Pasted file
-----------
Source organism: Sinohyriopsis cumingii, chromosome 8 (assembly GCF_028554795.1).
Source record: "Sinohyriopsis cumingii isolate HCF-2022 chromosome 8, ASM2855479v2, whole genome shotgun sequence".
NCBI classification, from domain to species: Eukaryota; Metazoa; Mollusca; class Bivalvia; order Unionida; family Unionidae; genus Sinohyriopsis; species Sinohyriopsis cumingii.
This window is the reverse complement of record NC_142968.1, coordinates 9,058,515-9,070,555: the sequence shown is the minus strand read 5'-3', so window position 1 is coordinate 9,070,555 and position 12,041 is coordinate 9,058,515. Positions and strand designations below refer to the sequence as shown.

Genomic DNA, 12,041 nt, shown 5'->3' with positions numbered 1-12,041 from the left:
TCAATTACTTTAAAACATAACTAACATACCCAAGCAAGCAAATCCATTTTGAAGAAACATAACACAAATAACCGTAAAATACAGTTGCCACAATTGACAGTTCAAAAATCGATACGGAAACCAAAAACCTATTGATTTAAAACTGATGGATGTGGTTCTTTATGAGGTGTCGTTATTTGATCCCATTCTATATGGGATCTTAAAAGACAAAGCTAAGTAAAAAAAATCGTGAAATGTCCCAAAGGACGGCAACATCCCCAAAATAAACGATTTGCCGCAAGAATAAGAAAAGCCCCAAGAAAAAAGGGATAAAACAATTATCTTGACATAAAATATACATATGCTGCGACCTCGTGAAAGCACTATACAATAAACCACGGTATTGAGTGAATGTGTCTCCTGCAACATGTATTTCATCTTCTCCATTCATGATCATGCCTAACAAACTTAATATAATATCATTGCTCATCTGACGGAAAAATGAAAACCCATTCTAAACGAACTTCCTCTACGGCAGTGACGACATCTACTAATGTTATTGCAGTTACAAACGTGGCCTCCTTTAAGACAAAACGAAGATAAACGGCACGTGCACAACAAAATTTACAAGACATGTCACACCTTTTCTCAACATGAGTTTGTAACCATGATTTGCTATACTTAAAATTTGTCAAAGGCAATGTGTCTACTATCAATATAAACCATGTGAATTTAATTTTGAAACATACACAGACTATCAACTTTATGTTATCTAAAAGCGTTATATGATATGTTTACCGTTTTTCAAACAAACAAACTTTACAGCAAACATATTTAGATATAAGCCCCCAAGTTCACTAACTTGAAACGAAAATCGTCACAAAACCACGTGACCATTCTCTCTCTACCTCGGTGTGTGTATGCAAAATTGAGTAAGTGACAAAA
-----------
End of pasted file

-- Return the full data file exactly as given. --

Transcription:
Source organism: Sinohyriopsis cumingii, chromosome 8 (assembly GCF_028554795.1).
Source record: "Sinohyriopsis cumingii isolate HCF-2022 chromosome 8, ASM2855479v2, whole genome shotgun sequence".
NCBI classification, from domain to species: Eukaryota; Metazoa; Mollusca; class Bivalvia; order Unionida; family Unionidae; genus Sinohyriopsis; species Sinohyriopsis cumingii.
This window is the reverse complement of record NC_142968.1, coordinates 9,058,515-9,070,555: the sequence shown is the minus strand read 5'-3', so window position 1 is coordinate 9,070,555 and position 12,041 is coordinate 9,058,515. Positions and strand designations below refer to the sequence as shown.

Genomic DNA, 12,041 nt, shown 5'->3' with positions numbered 1-12,041 from the left:
TCAATTACTTTAAAACATAACTAACATACCCAAGCAAGCAAATCCATTTTGAAGAAACATAACACAAATAACCGTAAAATACAGTTGCCACAATTGACAGTTCAAAAATCGATACGGAAACCAAAAACCTATTGATTTAAAACTGATGGATGTGGTTCTTTATGAGGTGTCGTTATTTGATCCCATTCTATATGGGATCTTAAAAGACAAAGCTAAGTAAAAAAAATCGTGAAATGTCCCAAAGGACGGCAACATCCCCAAAATAAACGATTTGCCGCAAGAATAAGAAAAGCCCCAAGAAAAAAGGGATAAAACAATTATCTTGACATAAAATATACATATGCTGCGACCTCGTGAAAGCACTATACAATAAACCACGGTATTGAGTGAATGTGTCTCCTGCAACATGTATTTCATCTTCTCCATTCATGATCATGCCTAACAAACTTAATATAATATCATTGCTCATCTGACGGAAAAATGAAAACCCATTCTAAACGAACTTCCTCTACGGCAGTGACGACATCTACTAATGTTATTGCAGTTACAAACGTGGCCTCCTTTAAGACAAAACGAAGATAAACGGCACGTGCACAACAAAATTTACAAGACATGTCACACCTTTTCTCAACATGAGTTTGTAACCATGATTTGCTATACTTAAAATTTGTCAAAGGCAATGTGTCTACTATCAATATAAACCATGTGAATTTAATTTTGAAACATACACAGACTATCAACTTTATGTTATCTAAAAGCGTTATATGATATGTTTACCGTTTTTCAAACAAACAAACTTTACAGCAAACATATTTAGATATAAGCCCCCAAGTTCACTAACTTGAAACGAAAATCGTCACAAAACCACGTGACCATTCTCTCTCTACCTCGGTGTGTGTATGCAAAATTGAGTAAGTGACAAAA